Fatal encephalitis associated with borna disease virus 1
The present case has been published in NEJM.

Viral encephalitis developed in a previously healthy 25-year-old man, and he died 1 month after the onset of symptoms. He was an engineering student and lived in Central Franconia, Bavaria, Germany, with his family and two dogs and two cats. He often spent time outdoors, but he had not traveled recently.

After a 5-day episode of fever and headache, followed by fatigue and confusion. He was disoriented and had psychomotor slowing, multifocal myoclonic jerks, and an unsteady gait. Cranial computed tomography and MRI on admission showed no pathological findings. Analysis of the CSF showed lymphocytic pleocytosis (7 cells per cubic millimeter on day 1 and 68 cells per cubic millimeter on day 6).

Electroencephalography performed on the day after admission (day 2) revealed signs of diffuse encephalopathy with generalized abnormalities, intermittent slowing with theta waves (<8 Hz), and an intermittent alpha rhythm, but no signs of epileptic activity (Fig. S1 in the Supplementary Appendix, available with the full text of this letter at NEJM.org).

The patient’s body temperature peaked at greater than 39°C each day, and continuous fever (temperature >38.5°C) was present from day 3 onward. He became progressively lethargic; because of declining consciousness and deteriorating brain stem reflexes, his trachea was intubated and mechanical ventilation was begun, and he was transferred to the intensive care unit on hospital day 4.

On day 7, cranial MRI revealed abnormal findings on T2-weighted and fluid-attenuated inversion recovery imaging, as well as leptomeningeal and dural contrast enhancement suggestive of meningitis. The lesions were progressing, and MRI angiography performed on day 20 revealed generalized brain edema, transtentorial and transforaminal herniation, and severely decreased cerebral blood flow.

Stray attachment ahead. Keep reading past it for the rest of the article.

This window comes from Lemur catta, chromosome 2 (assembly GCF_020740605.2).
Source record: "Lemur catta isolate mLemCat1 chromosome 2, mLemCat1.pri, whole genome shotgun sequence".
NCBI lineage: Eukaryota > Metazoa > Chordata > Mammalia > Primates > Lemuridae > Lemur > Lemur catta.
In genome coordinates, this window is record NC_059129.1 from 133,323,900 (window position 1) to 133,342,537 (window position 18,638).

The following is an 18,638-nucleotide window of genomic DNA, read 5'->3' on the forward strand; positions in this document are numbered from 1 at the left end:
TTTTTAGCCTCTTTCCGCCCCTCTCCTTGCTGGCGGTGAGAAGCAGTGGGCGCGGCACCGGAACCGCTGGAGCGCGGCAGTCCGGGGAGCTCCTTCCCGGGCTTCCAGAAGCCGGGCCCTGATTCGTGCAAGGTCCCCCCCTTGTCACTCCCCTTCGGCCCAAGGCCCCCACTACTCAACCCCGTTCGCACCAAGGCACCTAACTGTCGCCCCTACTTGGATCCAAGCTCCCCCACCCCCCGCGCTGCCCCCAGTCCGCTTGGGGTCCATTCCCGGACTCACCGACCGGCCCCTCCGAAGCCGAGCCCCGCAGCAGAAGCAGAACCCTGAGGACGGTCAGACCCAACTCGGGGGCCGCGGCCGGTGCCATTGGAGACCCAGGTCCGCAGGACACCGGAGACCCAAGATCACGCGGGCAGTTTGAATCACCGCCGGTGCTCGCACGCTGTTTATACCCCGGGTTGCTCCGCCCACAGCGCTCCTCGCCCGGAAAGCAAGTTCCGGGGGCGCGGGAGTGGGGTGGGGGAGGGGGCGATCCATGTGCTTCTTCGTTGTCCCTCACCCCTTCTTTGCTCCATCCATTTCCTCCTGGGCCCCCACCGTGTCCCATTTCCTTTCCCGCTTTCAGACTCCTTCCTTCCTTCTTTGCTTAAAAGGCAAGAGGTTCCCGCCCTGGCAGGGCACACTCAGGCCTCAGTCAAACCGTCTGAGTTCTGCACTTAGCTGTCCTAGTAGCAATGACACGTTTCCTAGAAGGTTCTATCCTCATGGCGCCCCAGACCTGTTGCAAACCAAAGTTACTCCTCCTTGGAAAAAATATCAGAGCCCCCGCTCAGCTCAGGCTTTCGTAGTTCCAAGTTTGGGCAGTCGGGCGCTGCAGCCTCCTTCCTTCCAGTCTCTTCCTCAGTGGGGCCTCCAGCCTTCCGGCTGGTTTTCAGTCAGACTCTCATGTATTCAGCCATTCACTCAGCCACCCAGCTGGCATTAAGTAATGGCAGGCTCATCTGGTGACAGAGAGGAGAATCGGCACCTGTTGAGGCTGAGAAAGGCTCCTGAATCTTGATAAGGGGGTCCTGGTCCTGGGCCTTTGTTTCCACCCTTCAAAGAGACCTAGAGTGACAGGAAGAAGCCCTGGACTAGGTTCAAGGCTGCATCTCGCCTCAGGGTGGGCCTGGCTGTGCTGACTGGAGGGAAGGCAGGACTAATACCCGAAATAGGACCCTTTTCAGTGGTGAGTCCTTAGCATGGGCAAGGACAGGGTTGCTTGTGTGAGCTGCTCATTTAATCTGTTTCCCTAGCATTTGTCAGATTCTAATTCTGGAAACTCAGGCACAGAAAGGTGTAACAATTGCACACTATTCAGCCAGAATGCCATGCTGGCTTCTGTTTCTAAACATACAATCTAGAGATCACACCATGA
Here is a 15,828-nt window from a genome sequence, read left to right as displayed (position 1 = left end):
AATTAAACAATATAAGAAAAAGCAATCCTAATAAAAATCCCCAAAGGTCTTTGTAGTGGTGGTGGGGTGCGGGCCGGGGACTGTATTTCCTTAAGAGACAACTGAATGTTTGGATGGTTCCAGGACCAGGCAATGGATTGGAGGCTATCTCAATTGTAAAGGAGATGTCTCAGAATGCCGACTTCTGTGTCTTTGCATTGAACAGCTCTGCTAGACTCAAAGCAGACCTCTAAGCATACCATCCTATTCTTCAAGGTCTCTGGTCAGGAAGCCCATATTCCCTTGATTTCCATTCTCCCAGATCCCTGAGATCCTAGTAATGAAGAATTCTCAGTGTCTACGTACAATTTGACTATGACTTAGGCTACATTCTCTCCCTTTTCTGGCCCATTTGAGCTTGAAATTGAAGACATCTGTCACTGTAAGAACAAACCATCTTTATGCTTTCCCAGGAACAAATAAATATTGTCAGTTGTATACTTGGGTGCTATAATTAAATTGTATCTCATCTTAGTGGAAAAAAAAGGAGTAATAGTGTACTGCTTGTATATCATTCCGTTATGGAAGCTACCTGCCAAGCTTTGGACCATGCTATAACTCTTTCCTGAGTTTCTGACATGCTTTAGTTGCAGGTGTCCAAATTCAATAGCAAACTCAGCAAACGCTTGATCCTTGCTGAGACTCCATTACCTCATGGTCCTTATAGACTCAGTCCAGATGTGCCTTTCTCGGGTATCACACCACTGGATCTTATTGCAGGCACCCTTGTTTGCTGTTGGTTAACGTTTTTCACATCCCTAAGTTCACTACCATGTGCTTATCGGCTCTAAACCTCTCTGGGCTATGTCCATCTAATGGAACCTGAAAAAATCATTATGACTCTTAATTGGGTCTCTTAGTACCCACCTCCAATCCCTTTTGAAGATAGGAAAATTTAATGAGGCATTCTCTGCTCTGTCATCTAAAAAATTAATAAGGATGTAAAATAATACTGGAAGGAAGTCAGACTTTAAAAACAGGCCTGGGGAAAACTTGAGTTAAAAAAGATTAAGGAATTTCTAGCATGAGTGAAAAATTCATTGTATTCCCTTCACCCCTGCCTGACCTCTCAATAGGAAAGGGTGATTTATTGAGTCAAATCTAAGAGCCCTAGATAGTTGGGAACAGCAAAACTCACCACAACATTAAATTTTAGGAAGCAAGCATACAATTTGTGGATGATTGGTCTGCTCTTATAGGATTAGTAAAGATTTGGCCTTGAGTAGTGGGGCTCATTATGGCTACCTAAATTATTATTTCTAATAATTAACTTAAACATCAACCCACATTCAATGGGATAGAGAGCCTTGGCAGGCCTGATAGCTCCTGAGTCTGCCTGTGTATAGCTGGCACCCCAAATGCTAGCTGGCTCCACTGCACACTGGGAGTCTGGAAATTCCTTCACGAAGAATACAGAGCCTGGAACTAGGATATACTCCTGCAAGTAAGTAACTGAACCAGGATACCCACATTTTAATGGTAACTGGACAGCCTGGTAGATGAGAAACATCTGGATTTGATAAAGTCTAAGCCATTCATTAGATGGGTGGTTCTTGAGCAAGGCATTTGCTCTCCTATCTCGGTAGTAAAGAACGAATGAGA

Death was declared on day 23, and an autopsy was performed. The differential diagnosis focused on encephalitis with an infectious (viral, bacterial, or fungal) or autoimmune cause, but a panel of tests was uninformative (see the Supplementary Appendix). Next-generation sequencing of brain samples obtained after the patient’s death revealed the presence of Borna disease virus 1 (BoDV-1), with a total of 39,000 reads covering the complete BoDV-1 genome of approximately 8.9 kb.

During the 1980s and 1990s, several studies implicated BoDV-1 as a possible cause of depression and other psychiatric disorders in humans. However, these associations, which were based on antibody tests, an unvalidated antigen assay, and results of a polymerase-chain-reaction assay, lacked reproducibility, and the presumed human bornavirus isolates showed high sequence similarity to laboratory strains.

A more recent study did not show that Mammalian 1 bornavirus is a cause of psychiatric disorders. However, this case shows that BoDV-1 can be a cause of severe encephalitis.

Read in detail about the case here: https://www.nejm.org/doi/full/10.1056/NEJMc1800724